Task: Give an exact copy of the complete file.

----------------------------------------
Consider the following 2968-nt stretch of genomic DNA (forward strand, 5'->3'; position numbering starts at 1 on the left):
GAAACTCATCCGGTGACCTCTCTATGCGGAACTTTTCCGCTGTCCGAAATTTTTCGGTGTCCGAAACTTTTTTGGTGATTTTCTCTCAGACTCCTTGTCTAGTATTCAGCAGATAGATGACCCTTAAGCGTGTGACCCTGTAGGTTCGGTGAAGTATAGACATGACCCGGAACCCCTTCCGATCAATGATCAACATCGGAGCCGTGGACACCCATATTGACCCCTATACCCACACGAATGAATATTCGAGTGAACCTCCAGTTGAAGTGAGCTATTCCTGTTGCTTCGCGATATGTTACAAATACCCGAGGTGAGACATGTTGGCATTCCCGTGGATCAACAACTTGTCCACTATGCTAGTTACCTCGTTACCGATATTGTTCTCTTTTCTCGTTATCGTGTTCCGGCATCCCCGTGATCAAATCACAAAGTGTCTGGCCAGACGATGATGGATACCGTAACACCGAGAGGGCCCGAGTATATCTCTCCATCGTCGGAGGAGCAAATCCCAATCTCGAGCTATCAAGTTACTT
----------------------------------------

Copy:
Consider the following 2968-nt stretch of genomic DNA (forward strand, 5'->3'; position numbering starts at 1 on the left):
GAAACTCATCCGGTGACCTCTCTATGCGGAACTTTTCCGCTGTCCGAAATTTTTCGGTGTCCGAAACTTTTTTGGTGATTTTCTCTCAGACTCCTTGTCTAGTATTCAGCAGATAGATGACCCTTAAGCGTGTGACCCTGTAGGTTCGGTGAAGTATAGACATGACCCGGAACCCCTTCCGATCAATGATCAACATCGGAGCCGTGGACACCCATATTGACCCCTATACCCACACGAATGAATATTCGAGTGAACCTCCAGTTGAAGTGAGCTATTCCTGTTGCTTCGCGATATGTTACAAATACCCGAGGTGAGACATGTTGGCATTCCCGTGGATCAACAACTTGTCCACTATGCTAGTTACCTCGTTACCGATATTGTTCTCTTTTCTCGTTATCGTGTTCCGGCATCCCCGTGATCAAATCACAAAGTGTCTGGCCAGACGATGATGGATACCGTAACACCGAGAGGGCCCGAGTATATCTCTCCATCGTCGGAGGAGCAAATCCCAATCTCGAGCTATCAAGTTACTT